What would be your goals for the National Disaster Resilience Program as the city works to designate and spend funds by September 2022?

Knowing the current economic climate, I would like to see the City work to extend that September 2022 deadline and to modify the program to meet our current city needs.

The biggest goal of the project should always be flood control and flood control related expenses.

In regards to building a more resilient community, my top two priorities are education and housing. I fully support all efforts that increase career and technical education opportunities and to improve and modernize our existing low and moderate income housing.

The coronavirus pandemic has affected the city’s revenues by an amount estimated at more than $6 million, which would be partially offset by a council decision to delay construction of a fire station and City Hall retaining wall. How do you feel the City of Minot should respond to that potential shortfall and what do you see as areas of cost savings that could be either immediate or long term?

Unfortunately, I worry the shortfall may be way more than $6 million by the time the year is done. I agree with the efforts taken to postpone some projects. I would also support a temporary hiring freeze of city employees and I would challenge the department heads to find additional savings in their budgets.

Long term, our city must look at changing how we conduct business in order to create efficiencies and limit long term economic commitments. There are numerous best practices from around the country Minot can adapt that will ensure our city is more fiscally responsible.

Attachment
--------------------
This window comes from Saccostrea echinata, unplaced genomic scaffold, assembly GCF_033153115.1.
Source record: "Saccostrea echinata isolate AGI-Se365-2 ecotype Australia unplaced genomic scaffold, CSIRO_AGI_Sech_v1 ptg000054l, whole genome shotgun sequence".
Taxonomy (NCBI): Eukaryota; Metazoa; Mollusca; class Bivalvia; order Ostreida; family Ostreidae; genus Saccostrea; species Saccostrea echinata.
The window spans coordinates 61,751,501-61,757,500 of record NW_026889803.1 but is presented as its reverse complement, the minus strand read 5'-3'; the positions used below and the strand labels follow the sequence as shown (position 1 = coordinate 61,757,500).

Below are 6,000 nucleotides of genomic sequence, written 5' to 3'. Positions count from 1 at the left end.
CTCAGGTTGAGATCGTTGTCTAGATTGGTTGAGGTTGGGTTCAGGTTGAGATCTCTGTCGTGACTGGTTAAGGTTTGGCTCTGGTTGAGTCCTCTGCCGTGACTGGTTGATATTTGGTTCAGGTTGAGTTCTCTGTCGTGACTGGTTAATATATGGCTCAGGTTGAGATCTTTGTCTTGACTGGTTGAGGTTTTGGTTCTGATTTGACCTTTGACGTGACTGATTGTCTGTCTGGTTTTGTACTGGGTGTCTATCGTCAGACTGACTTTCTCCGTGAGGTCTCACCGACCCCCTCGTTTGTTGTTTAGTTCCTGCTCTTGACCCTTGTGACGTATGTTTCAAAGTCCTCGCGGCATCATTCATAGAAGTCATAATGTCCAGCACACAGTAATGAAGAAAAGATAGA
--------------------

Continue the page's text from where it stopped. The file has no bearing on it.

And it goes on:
What is one initiative or project you would like to see the city pursue in the next four years?

Using the NDR Funds to create a Career and Technical Center for the City of Minot is very important to increase our local economic strength. Our community has a skills gap in the areas of nursing, information technology, welding and other technical areas. We need to leverage the funding available to the City to build a collaboration with the State Board of Higher Education, Minot State, and local industry to train people to fill these important jobs.

What are your top three priorities when it comes to city spending?

a. Balancing the budget in a way that ensures there is no tax increase.

b. Flood Control

c. Infrastructure including road projects, water, and sewer.

Please describe your background and the perspectives you would bring to the city council.

Minot is not the community I was born in, but Minot is the community I call home. It is the community, I am raising my kids in, in which I have coached baseball, volunteered, and developed great friendships. Minot has been very good to me and the people whom I love. I am running because I want to give back to this city and to make it a better place to live, work, and play for everyone.

I have been employed in leadership roles within the nonprofit community for over 20 years, including the last 10 as the Executive Director of Independence, Inc. During my career, I have served on various boards, councils and commissions.

I have extensive experience in working with community stakeholders, nonprofits, the business sector, communities of faith, and representatives from different government agencies to get things done.